Off-white on ivory, satin over velour: this collection deployed a harmony of associations, all revolving around rethought and pared-down suits. In his uniquely fluid aesthetic, Ackermann opened the show with a buttoned-up frock coat from under which peaked out leather trousers - a combination resulting, against all odds, in timeless femininity rather than biker chic. This was followed by the designer’s personal favourite, an oversized pinstriped suit, that later came in a body-hugging graphic version, worn on bare skin. The collection also incorporated menswear, kicking off with monochrome looks such as a pair of pearly rolled up trousers and a jumper effortlessly tied around the hips, or a cropped camel peacoat worn with matching trousers. Velour came in luminous midnight blue as a double-breasted overcoat or a loose cardigan. Bright lime silk was cut into buttonless blazers; and white streaks peaked out on the lapels of tenebrous jackets, creating a bold, geometrical contrast. It is no news that Haider Ackermann is one of the maestros of minimalism — but interestingly, he manages to convey different moods to his staple cuts. This season pointed at a form of urban bohemia — a desire for reconciliation between our hyperactive lives and a secret quest for inner peace?
A master at modernized glamour, Joseph Altuzarra focuses on the female figure rather than concepts. This collection notably highlighted the waist and neckline, starting with a series of crossover and shawl collars on belted blazers, or popped straight collars on cinched jackets. Mixing both 1940s rigorous silhouettes, a touch of garçonne chic and Audrey Hepburn-esque elegance, he went on experimenting with crushed velvet skirt suits, in navy or powdered pink; monochrome ensembles in mismatching knits – which came belted, as for most of the looks. Although sleek and minimalist for the great part, Altuzarra nevertheless introduced escapist touches, such as a pleated floral midi skirt — yes, for winter! — paired with a bodycon jumper with graphic cutouts; or bright feathers, outlining the waist, adorning slip-ons or in the shape of clutch. Last but not least, the show closed with a lamé floor-length dress — to awaken the disco-queen in all of us.
Tartan, in the shape of a bomber jacket and a deconstructed skirt, opened the show and set the tone: this season, symbols of British heritage and nobility were to be confronted with the country’s counter-cultures at Vivienne Westwood. This involved quoting and distorting classical elements of 16th Century Tudor fashion — think low necklines, puffed sleeves and headpieces — by reworking them in jersey or nylon, customised by cords and straps. Pairing classicism with streetwear and functionality, the designer reminded us of the multiple functions a garment can play. Indigo and midnight blue made recurring appearances, such as on a bouffant corseted dress lifted by strings. This aligned with the show’s overall critique of the distinction between high and low. Indeed, the tone simultaneously hinted at sumptuary laws (which once made it illegal for the shade to be worn by anyone but royalty), as well as blue-collar workers. Graffiti — a trend this season it appears — popped up on t-shirt dresses, a symbol of rebellion echoing Vivienne’s long-standing history of activism. Genderplay was also addressed, as a male model appeared in an effortlessly draped fuchsia dress, paired with rubber-meets-combat boots. From gender to social class and politics, the show explored the plethora of meaning each garment, cut, the tone can convey.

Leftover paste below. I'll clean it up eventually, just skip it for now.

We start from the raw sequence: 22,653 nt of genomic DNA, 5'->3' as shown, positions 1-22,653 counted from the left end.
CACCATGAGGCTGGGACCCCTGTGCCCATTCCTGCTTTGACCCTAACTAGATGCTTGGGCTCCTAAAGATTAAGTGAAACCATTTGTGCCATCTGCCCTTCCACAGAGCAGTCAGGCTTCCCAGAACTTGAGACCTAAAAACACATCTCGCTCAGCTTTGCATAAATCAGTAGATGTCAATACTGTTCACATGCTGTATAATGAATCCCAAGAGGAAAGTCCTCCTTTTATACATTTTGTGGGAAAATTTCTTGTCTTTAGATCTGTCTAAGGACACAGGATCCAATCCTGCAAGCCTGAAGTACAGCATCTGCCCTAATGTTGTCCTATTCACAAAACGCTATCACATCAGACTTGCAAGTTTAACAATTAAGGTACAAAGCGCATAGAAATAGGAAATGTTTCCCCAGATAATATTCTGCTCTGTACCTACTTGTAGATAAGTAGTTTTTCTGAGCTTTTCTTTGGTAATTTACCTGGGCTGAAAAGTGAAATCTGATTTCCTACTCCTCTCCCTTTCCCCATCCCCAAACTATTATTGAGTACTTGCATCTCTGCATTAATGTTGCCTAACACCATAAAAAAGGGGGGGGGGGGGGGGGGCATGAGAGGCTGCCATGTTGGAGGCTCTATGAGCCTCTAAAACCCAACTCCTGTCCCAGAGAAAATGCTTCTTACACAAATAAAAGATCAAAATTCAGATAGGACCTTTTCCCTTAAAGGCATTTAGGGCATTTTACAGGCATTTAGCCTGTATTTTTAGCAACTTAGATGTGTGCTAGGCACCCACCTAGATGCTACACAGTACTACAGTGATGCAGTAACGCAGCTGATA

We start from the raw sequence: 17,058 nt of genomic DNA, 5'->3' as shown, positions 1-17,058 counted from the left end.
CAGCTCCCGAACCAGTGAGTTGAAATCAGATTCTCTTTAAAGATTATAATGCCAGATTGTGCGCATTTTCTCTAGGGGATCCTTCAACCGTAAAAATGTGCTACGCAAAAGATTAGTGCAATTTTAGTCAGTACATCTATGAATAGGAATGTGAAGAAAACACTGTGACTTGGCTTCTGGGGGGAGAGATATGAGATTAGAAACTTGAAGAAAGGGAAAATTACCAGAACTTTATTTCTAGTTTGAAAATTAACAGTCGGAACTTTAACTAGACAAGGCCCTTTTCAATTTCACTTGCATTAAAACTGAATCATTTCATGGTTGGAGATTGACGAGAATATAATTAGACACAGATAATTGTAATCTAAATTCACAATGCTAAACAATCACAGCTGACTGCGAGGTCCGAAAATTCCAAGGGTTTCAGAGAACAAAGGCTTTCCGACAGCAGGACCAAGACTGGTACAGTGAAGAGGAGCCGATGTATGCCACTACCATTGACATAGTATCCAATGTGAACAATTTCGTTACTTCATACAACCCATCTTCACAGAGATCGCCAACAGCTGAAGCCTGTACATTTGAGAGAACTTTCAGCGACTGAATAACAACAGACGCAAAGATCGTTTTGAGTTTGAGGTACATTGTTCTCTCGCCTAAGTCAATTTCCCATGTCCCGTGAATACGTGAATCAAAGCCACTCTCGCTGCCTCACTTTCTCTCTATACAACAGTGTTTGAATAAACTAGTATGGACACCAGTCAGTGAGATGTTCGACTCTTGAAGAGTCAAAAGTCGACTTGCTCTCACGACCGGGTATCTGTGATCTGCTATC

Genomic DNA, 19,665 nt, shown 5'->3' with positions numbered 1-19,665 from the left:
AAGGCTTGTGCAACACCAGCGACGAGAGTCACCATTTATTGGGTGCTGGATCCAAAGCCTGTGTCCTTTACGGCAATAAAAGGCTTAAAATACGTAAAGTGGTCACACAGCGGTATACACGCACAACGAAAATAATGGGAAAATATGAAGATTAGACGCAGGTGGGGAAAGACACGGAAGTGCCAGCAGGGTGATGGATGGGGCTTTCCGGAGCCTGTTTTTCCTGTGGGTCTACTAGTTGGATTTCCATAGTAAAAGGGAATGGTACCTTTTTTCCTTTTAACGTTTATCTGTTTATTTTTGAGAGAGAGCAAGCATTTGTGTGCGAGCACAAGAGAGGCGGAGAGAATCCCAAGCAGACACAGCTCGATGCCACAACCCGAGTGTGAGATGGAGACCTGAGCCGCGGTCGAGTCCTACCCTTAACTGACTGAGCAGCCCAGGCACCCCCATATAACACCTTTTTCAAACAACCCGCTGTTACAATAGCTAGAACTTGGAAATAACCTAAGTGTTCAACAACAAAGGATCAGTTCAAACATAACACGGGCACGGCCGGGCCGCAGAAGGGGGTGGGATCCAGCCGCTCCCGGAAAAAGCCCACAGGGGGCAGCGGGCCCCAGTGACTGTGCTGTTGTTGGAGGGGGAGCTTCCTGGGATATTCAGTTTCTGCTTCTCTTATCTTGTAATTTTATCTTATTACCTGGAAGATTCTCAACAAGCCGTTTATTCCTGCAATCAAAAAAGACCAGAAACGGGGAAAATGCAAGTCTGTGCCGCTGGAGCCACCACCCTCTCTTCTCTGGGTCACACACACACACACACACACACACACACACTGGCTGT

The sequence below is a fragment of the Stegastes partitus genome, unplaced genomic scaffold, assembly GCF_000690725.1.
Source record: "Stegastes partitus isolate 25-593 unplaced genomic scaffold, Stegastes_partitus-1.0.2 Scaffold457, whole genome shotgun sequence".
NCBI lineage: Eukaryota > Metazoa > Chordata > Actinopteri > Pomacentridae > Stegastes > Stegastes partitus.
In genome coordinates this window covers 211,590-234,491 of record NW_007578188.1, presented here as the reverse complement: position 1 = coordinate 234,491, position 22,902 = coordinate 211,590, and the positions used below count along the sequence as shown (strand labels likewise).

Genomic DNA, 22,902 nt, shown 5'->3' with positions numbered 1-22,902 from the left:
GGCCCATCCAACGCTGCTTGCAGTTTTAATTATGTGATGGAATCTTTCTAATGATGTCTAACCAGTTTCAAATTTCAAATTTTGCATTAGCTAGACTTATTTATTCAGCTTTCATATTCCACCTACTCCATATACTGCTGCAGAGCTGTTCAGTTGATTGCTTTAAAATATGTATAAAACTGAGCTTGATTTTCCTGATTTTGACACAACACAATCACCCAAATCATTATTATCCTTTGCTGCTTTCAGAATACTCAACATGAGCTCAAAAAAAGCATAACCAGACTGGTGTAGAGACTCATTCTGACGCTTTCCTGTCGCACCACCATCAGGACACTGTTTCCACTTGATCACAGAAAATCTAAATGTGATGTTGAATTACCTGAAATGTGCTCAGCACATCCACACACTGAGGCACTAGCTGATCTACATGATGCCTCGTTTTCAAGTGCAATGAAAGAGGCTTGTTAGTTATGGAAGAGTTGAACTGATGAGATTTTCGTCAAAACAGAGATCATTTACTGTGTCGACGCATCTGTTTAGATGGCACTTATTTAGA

Black futuristic suits with ruffled white seams opened the show at Rokh — so as to celebrate, one could suggest, the craftsmanship and the process behind the garment. This dystopian note was carried out on a body-hugging military coat embellished with metallic chains and topped with minuscule triangular sunglasses - a trend that seems to last, nuanced, however, by distant references, such as a wrap-around belt reminiscent of the ones found on kimonos.Nevertheless, the collection took a different path as it introduced a tunic somewhere between an empire dress and a dirndl on the runway, to be followed by plenty more feminine classics. This included a loose floral jumpsuit, a speckled high-collared floor-length dress, or a skirt in tears of tulle ruffles, to name but a few. This hybridity between two seemingly opposite wardrobes was synthesized by a timeless trench-coat, deconstructed and rebuilt with pleated panels of blossomy silk — could it be to suggest an inherent duality inherent in all women?
Legs and a blazer opened the Kwaidan Editions show. The clear-cut contrast, between a sexualized female attribute and classic menswear, was carried through with, yes, more legs — but the following time topped with a silver lamé overcoat. Yet, the latter rather than the former proved to be a point of focus in the collection: trench-coats, military coats, raincoats, peacoats, some oversized, others quilted, figure-hugging and buttoned-up, poured out onto the runway – giving centre stage to outerwear as a central part of an outfit. Kwaidan Editions went on to unveil a series of essentials for a daily wardrobe: cowl neck tops, baggy jeans, nineties-style; shirtdresses were given a makeover by playing with sheen and bold colours. Designed for a busy, modern woman and intended to be worn rather than gazed at, the clothes oozed a sense of uplifted realism.
By Alice Pfeiffer